of the women pushed into their hands axes, which had been previously concealed,
and in a moment, before I could realise what was happening, they turned upon
my four companions and killed them.
One of the Indians had been armed with, instead of an axe, a spear about eight
inches in length attached to a stick. With this he struck one of my crew, a
Frenchman, the spear entered his eye, and the point of it came out at the back
of his skull. Another of my mates had his face chopped clean off. I cannot
tell the particular nature of the wounds of the other two, but all four were
killed instantaneously as it were, partly, perhaps through being in such an
exhausted state when attacked. I was not struck. They apparently designed not
to touch me, and afterwards I thought this might be because I had made them
The bottom of our boat was full of blood and water. The Indians knelt on the
dead bodies to strip off their clothing, which was not easy, the flesh being
much swollen. This done, they threw the corpses into the sea, and rowed the
boat to shore with me in it, their women taking charge of the canoes. Having
hauled the boat on the beach, they made me disembark, and then followed my
example. Afterwards they stripped me of most of my clothes, motioning me to
stand still, and whilst I did so they turned the boats upside down and lit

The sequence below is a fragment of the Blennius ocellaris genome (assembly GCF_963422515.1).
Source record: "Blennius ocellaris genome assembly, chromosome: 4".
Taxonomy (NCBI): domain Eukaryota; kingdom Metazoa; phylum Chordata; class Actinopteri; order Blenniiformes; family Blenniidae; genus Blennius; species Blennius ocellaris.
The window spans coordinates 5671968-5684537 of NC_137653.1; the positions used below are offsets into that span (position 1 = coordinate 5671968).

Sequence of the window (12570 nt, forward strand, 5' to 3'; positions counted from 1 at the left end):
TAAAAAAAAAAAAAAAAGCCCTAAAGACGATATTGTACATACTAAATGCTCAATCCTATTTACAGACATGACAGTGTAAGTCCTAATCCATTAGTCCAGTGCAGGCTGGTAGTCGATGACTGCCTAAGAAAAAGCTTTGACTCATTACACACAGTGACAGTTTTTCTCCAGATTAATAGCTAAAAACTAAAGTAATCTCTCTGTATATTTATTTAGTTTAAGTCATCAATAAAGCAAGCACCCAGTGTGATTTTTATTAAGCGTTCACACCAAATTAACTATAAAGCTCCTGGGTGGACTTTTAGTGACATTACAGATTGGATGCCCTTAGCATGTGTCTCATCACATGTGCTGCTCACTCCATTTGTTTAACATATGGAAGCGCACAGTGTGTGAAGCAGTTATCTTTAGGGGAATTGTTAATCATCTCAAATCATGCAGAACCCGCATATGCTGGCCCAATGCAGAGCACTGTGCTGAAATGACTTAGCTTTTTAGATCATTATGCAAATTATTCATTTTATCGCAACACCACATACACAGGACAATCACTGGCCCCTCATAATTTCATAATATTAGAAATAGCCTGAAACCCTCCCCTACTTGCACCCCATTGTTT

The Indians were perfectly naked, except that the men had a covering round
their loins, and the women sealskins over their backs. They were all copper-coloured,
and ranged from 4ft. 6in. to 5ft. in height, being very stout in proportion
to their stature. They slept near the shore that night, compelling me by signs
to remain with them, although, of course, I could not understand their language.
This was on one of the Terra del Fuego islands, which abounds with rats about
the size of English cats. Early in the morning the Indians took to their canoes
again, and rowed about, apparently in search of adventures, and to gather limpets
from the rocks, these being, as far as I could see, their chief food, except
when they managed to catch a seal. I lived principally on mussels; I had seal
flesh only once or twice. At night we went on shore again, and my captors made
a wigwam, in which we all slept together men, women, children, and dogs.
This kind of life continued from day to day. They were always on the move
during daylight, and every night settled down in a fresh place. Before going
to sleep the Indians always smoked. Generally they made pipes of a peculiar
kind of seaweed found in the Straits of Magellan, with the quills of penguins
for mouthpieces. They first put the tobacco in a big mussel shell and bake